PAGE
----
the studied hurrahs of the Yankees, and drove the column opposed to it down the hill, across the railroad and out into the open plain, advancing so far and with such ardor as to cause one of the enemy's batteries to be abandoned. This brigade was, however, compelled to fall back from this point by the approach of a large column on its right flank, which proved to be Birney's division of Stoneman's corps and Hooker's grand division. In a very few moments after ordering the advance of Lawton's brigade, I also ordered Colonel Walker forward with my own brigade, as I was informed Lawton's brigade would not cover the interval in the line. This order was executed in double-quick time, and Walker encountered the enemy in the woods to the left of the place at which Lawton's brigade encountered one column, another having turned General Lane's right flank, and his brigade having given way in consequence. This column was quickly driven out of the woods by Walker, across the railroad, and into the plain beyond; but, perceiving still another column crossing the railroad to his left and entering the woods, he withdrew the brigade back to the railroad, and took position on it, detaching, at the same time, the Thirteenth Georgia regiment, under Lieutenant-Colonel Terrill, to attack the last-named column of the enemy on the flank. About the same time General Thomas, of General A. P. Hill's division, with his brigade, attacked this column in front, and, under the two fires, it was driven back, with considerably slaughter. As soon as Lawton's and my own brigades were ordered forward, I directed Colonel Hoke to move with his brigade (Trimble's) to the left of Hays's, on the same line; but he had hardly got into position before I received information that Archer's brigade was giving way, and I ordered Hoke to advance to his support, obliquing to the right. This was done in gallant style, and Hoke found the enemy in possession of the trench which had been occupied by General Archer's brigade, on the crest of the hill, and in the woods in rear of it. Hoke attacked the enemy vigorously, and drove him from the woods and trench to the railroad in front, in which there were reserves. He followed up his attack, and drove the enemy from the railroad, which was a strong position, some distance in front, capturing a considerable number of prisoners, and afterwards securing several hundred stands of arms. He advanced his brigade to a fence some distance in front of the railroad; but perceiving his danger of being flanked by the enemy, who had brought up large fresh columns, I sent an order to him to fall back to the original line, which order, however, he anticipated by retiring in good order, leaving two regiments and a battalion on the railroad, and occupying the trench on the crest of the hill with the two other regiments and the Thirteenth Georgia regiment, which latter, having failed to accompany its brigade on account of a misapprehension of its Colonel, had been ordered forward with Hoke's brigade, and got up in time to occupy the trench, but not to participate in the charge. Just as I had ordered Colonel Hoke forward, I received a message from Lieutenant-General Jackson to advance to the front with the whole division; and I thereupon ordered General Hays to advance in rear of Colonel Hoke with his brigade, which movement was promptly executed; the enemy, who had discontinued his artillery fire while his infantry was advancing on the hill, having reopened his batteries, so that this brigade was exposed to a galling fire while advancing. This brigade did not engage in the infantry fight, because, by the time it reached the front line, the enemy had been effectually repulsed. The movements of the three brigades which were engaged are necessarily described separately, because they engaged three separate bodies of the enemy. They were, however, moved forward in rapid succession in the order stated, and were, in fact, all engaged at the same time, though commencing their several engagements at different times in the same order in which they advanced. The railroad makes a circle in passing from the right of our position around to the left, so that Lawton's brigade, in passing to the front, with Walker's and Hoke's respectively on the left and right of it, was thrown into the apex of an angle, and having the start of them both, it was necessarily thrown farther forward than either of the others when it crossed the railroad and advanced into the plain. This exposed its flanks; and hence it was that this brigade was compelled to fall back, as before stated, which, however, it did not do until its commander, Colonel Atkinson, and Captain E. P. Lawton, the Assistant Adjutant-General, were both disabled by wounds, and its ammunition was almost entirely exhausted. Seeing this brigade falling back, I halted it on the hill in the woods immediately in rear of the place at which it had first met the enemy, and caused it to be reformed under the command of Colonel C. A. Evans, of the Thirty-first Georgia regiment, and, fearing that the enemy might follow through the same interval with a fresh column, I sent to General D. H. Hill for reinforcements, and he sent two brigades forward. Before, however, they arrived, Brigadier-General Paxton, of General Taliaferro's division, had filled the interval left open by the falling back of this brigade, by promptly moving his own brigade into it. I then sent Lawton's brigade to the rear to replenish its ammunition. Being posted at first in the second line, I did not have any immediate use for the batteries of the division, and therefore, after placing them under the charge of Captain Latimer, as stated, I requested Colonel Crutchfield, chief of artillery for the corps, to make such use of them as the emergencies of the day might require. In a short time he detached two batteries to a position on the left of General A. P. Hill's line; these were Captain Latimer's own battery and Captain Brown's battery, both being under charge of Captain Latimer, who accompanied them. These batteries did not operate in my view, but I am informed that they did excellent service, Captain Latimer having repulsed the enemy with canister after a regiment of infantry sent to support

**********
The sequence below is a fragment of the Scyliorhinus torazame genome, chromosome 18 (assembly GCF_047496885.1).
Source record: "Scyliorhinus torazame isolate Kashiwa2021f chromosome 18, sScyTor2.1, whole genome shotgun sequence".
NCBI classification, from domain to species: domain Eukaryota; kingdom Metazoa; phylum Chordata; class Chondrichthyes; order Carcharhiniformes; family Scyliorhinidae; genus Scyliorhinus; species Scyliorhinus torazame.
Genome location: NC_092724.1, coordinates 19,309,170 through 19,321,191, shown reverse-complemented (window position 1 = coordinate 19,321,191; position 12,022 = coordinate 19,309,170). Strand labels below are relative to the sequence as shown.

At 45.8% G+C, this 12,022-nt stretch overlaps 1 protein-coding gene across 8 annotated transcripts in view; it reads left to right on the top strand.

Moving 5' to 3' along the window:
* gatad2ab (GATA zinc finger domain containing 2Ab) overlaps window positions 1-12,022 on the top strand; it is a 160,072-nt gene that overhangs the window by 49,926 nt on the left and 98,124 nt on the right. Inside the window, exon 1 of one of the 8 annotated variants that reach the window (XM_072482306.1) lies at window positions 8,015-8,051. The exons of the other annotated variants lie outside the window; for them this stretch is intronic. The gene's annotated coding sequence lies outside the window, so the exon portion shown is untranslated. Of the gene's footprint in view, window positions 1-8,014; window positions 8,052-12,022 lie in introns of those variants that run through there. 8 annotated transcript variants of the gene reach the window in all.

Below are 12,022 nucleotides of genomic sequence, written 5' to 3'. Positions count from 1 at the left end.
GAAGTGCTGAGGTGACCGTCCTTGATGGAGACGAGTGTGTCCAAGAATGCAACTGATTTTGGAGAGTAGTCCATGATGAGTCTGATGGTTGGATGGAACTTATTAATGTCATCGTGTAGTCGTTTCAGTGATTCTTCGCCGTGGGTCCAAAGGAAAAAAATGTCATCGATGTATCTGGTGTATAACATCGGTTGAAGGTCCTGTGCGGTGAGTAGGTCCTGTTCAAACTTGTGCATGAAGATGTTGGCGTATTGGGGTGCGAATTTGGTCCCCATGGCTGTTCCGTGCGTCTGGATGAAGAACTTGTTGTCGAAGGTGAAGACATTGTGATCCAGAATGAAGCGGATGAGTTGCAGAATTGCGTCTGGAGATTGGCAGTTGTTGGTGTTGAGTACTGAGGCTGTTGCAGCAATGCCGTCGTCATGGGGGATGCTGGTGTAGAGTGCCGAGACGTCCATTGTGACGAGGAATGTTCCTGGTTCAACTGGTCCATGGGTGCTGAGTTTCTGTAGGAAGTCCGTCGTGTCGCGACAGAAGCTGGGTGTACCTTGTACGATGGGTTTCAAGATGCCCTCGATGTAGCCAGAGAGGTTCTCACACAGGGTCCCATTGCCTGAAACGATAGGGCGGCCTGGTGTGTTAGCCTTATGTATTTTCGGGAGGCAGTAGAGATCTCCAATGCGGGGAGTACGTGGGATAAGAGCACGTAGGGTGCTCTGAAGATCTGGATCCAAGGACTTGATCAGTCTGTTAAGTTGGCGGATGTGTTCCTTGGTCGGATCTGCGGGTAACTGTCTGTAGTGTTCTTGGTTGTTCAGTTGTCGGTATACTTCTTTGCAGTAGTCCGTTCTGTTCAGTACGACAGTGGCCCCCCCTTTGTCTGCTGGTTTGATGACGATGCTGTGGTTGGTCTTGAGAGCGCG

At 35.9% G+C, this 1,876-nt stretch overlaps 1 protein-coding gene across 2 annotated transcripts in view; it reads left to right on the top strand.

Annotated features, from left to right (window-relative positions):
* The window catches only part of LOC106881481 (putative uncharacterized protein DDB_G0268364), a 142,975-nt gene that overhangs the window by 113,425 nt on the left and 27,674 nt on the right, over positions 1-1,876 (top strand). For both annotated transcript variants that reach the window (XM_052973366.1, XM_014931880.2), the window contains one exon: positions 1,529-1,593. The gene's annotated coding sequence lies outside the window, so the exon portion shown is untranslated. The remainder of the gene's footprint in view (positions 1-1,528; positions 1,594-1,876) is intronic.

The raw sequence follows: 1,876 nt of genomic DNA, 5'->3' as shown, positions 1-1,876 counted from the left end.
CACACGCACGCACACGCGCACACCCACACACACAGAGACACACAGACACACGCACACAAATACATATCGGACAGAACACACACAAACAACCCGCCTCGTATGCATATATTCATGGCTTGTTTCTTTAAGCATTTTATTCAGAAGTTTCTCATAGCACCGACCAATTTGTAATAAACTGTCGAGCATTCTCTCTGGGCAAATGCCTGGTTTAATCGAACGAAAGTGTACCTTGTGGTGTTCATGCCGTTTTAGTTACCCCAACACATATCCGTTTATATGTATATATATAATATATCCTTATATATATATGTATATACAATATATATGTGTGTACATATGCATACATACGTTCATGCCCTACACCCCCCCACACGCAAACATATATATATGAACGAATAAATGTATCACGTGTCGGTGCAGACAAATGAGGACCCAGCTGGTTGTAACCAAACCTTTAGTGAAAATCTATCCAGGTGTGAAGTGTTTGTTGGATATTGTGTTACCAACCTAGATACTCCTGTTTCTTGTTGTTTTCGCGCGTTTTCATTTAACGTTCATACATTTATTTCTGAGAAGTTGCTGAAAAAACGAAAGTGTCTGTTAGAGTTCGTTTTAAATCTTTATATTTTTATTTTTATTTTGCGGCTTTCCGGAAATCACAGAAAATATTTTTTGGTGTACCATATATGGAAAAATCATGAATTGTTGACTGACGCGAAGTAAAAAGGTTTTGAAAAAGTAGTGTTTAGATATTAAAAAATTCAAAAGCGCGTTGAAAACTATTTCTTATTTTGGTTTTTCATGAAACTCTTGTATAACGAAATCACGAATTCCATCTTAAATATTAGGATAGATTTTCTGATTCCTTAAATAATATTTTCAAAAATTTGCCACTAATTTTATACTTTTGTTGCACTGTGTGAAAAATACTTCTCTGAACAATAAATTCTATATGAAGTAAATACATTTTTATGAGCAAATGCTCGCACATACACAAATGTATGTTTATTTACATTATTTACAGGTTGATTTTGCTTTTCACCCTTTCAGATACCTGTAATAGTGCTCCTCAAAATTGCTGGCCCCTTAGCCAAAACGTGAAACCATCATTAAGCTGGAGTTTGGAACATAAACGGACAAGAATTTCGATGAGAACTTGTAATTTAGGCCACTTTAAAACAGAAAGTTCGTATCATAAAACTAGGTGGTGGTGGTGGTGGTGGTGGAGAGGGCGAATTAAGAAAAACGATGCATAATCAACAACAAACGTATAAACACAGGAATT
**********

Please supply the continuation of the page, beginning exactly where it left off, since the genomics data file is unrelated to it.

This text is part of:
Table of Contents:
Doc . 62 .-Hoisting the Black flag — official correspondence and reports.
This work is licensed under a Creative Commons Attribution-ShareAlike 3.0 United States License.
An XML version of this text is available for download, with the additional restriction that you offer Perseus any modifications you make. Perseus provides credit for all accepted changes, storing new additions in a versioning system.